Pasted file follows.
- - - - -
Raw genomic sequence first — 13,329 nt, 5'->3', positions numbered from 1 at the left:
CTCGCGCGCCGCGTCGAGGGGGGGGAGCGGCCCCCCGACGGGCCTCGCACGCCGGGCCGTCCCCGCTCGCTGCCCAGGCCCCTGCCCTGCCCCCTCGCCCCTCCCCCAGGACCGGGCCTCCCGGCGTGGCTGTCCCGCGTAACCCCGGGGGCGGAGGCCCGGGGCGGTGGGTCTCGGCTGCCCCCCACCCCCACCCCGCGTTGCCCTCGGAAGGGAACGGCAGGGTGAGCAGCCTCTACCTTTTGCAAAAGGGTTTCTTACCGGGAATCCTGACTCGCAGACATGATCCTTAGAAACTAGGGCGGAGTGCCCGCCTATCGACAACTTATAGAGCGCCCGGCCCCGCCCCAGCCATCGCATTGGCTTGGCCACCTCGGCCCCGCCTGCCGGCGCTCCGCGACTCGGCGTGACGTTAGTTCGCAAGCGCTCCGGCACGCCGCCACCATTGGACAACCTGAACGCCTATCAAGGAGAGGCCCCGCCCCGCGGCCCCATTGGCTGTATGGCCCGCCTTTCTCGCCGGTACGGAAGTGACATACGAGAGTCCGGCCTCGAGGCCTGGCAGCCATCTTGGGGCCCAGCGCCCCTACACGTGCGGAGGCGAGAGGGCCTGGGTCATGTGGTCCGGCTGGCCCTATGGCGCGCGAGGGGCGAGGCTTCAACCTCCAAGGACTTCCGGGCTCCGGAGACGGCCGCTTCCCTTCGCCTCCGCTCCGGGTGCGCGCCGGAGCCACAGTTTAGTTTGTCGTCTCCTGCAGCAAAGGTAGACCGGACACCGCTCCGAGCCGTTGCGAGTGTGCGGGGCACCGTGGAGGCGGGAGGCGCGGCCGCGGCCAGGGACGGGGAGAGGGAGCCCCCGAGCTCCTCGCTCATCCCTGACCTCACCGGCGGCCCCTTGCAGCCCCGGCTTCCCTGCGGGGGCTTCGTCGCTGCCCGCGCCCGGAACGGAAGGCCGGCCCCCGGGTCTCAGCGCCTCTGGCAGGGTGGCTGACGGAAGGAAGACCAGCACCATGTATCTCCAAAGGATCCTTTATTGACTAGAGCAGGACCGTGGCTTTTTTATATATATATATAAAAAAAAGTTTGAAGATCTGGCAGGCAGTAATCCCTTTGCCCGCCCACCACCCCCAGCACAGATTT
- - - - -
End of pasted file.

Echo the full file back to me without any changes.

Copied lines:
Raw genomic sequence first — 13,329 nt, 5'->3', positions numbered from 1 at the left:
CTCGCGCGCCGCGTCGAGGGGGGGGAGCGGCCCCCCGACGGGCCTCGCACGCCGGGCCGTCCCCGCTCGCTGCCCAGGCCCCTGCCCTGCCCCCTCGCCCCTCCCCCAGGACCGGGCCTCCCGGCGTGGCTGTCCCGCGTAACCCCGGGGGCGGAGGCCCGGGGCGGTGGGTCTCGGCTGCCCCCCACCCCCACCCCGCGTTGCCCTCGGAAGGGAACGGCAGGGTGAGCAGCCTCTACCTTTTGCAAAAGGGTTTCTTACCGGGAATCCTGACTCGCAGACATGATCCTTAGAAACTAGGGCGGAGTGCCCGCCTATCGACAACTTATAGAGCGCCCGGCCCCGCCCCAGCCATCGCATTGGCTTGGCCACCTCGGCCCCGCCTGCCGGCGCTCCGCGACTCGGCGTGACGTTAGTTCGCAAGCGCTCCGGCACGCCGCCACCATTGGACAACCTGAACGCCTATCAAGGAGAGGCCCCGCCCCGCGGCCCCATTGGCTGTATGGCCCGCCTTTCTCGCCGGTACGGAAGTGACATACGAGAGTCCGGCCTCGAGGCCTGGCAGCCATCTTGGGGCCCAGCGCCCCTACACGTGCGGAGGCGAGAGGGCCTGGGTCATGTGGTCCGGCTGGCCCTATGGCGCGCGAGGGGCGAGGCTTCAACCTCCAAGGACTTCCGGGCTCCGGAGACGGCCGCTTCCCTTCGCCTCCGCTCCGGGTGCGCGCCGGAGCCACAGTTTAGTTTGTCGTCTCCTGCAGCAAAGGTAGACCGGACACCGCTCCGAGCCGTTGCGAGTGTGCGGGGCACCGTGGAGGCGGGAGGCGCGGCCGCGGCCAGGGACGGGGAGAGGGAGCCCCCGAGCTCCTCGCTCATCCCTGACCTCACCGGCGGCCCCTTGCAGCCCCGGCTTCCCTGCGGGGGCTTCGTCGCTGCCCGCGCCCGGAACGGAAGGCCGGCCCCCGGGTCTCAGCGCCTCTGGCAGGGTGGCTGACGGAAGGAAGACCAGCACCATGTATCTCCAAAGGATCCTTTATTGACTAGAGCAGGACCGTGGCTTTTTTATATATATATATAAAAAAAAGTTTGAAGATCTGGCAGGCAGTAATCCCTTTGCCCGCCCACCACCCCCAGCACAGATTT